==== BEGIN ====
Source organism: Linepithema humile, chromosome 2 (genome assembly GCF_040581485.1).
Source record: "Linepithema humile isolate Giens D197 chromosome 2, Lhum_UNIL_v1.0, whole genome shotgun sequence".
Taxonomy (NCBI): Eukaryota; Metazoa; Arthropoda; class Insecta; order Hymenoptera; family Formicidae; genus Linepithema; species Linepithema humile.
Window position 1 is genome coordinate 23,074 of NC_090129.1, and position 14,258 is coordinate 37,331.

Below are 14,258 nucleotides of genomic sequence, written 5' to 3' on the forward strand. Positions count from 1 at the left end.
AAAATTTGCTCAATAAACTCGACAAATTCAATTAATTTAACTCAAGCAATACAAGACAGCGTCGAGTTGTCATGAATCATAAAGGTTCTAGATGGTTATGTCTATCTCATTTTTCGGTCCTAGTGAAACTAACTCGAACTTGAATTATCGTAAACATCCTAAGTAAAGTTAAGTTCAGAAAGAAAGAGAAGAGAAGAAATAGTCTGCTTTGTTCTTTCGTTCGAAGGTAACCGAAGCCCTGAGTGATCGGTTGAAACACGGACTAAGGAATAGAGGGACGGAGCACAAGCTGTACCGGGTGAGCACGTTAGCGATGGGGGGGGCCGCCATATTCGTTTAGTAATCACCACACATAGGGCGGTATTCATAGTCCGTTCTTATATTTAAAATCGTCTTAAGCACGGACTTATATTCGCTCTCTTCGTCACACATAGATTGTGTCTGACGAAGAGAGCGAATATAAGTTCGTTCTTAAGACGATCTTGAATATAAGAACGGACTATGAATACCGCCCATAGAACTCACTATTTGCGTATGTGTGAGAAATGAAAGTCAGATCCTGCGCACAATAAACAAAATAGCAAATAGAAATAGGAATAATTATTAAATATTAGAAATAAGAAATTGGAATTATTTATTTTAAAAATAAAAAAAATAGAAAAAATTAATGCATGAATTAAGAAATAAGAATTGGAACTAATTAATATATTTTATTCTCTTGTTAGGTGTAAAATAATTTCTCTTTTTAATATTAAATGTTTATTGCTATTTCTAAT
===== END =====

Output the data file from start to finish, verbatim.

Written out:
Source organism: Linepithema humile, chromosome 2 (genome assembly GCF_040581485.1).
Source record: "Linepithema humile isolate Giens D197 chromosome 2, Lhum_UNIL_v1.0, whole genome shotgun sequence".
Taxonomy (NCBI): Eukaryota; Metazoa; Arthropoda; class Insecta; order Hymenoptera; family Formicidae; genus Linepithema; species Linepithema humile.
Window position 1 is genome coordinate 23,074 of NC_090129.1, and position 14,258 is coordinate 37,331.

Below are 14,258 nucleotides of genomic sequence, written 5' to 3' on the forward strand. Positions count from 1 at the left end.
AAAATTTGCTCAATAAACTCGACAAATTCAATTAATTTAACTCAAGCAATACAAGACAGCGTCGAGTTGTCATGAATCATAAAGGTTCTAGATGGTTATGTCTATCTCATTTTTCGGTCCTAGTGAAACTAACTCGAACTTGAATTATCGTAAACATCCTAAGTAAAGTTAAGTTCAGAAAGAAAGAGAAGAGAAGAAATAGTCTGCTTTGTTCTTTCGTTCGAAGGTAACCGAAGCCCTGAGTGATCGGTTGAAACACGGACTAAGGAATAGAGGGACGGAGCACAAGCTGTACCGGGTGAGCACGTTAGCGATGGGGGGGGCCGCCATATTCGTTTAGTAATCACCACACATAGGGCGGTATTCATAGTCCGTTCTTATATTTAAAATCGTCTTAAGCACGGACTTATATTCGCTCTCTTCGTCACACATAGATTGTGTCTGACGAAGAGAGCGAATATAAGTTCGTTCTTAAGACGATCTTGAATATAAGAACGGACTATGAATACCGCCCATAGAACTCACTATTTGCGTATGTGTGAGAAATGAAAGTCAGATCCTGCGCACAATAAACAAAATAGCAAATAGAAATAGGAATAATTATTAAATATTAGAAATAAGAAATTGGAATTATTTATTTTAAAAATAAAAAAAATAGAAAAAATTAATGCATGAATTAAGAAATAAGAATTGGAACTAATTAATATATTTTATTCTCTTGTTAGGTGTAAAATAATTTCTCTTTTTAATATTAAATGTTTATTGCTATTTCTAAT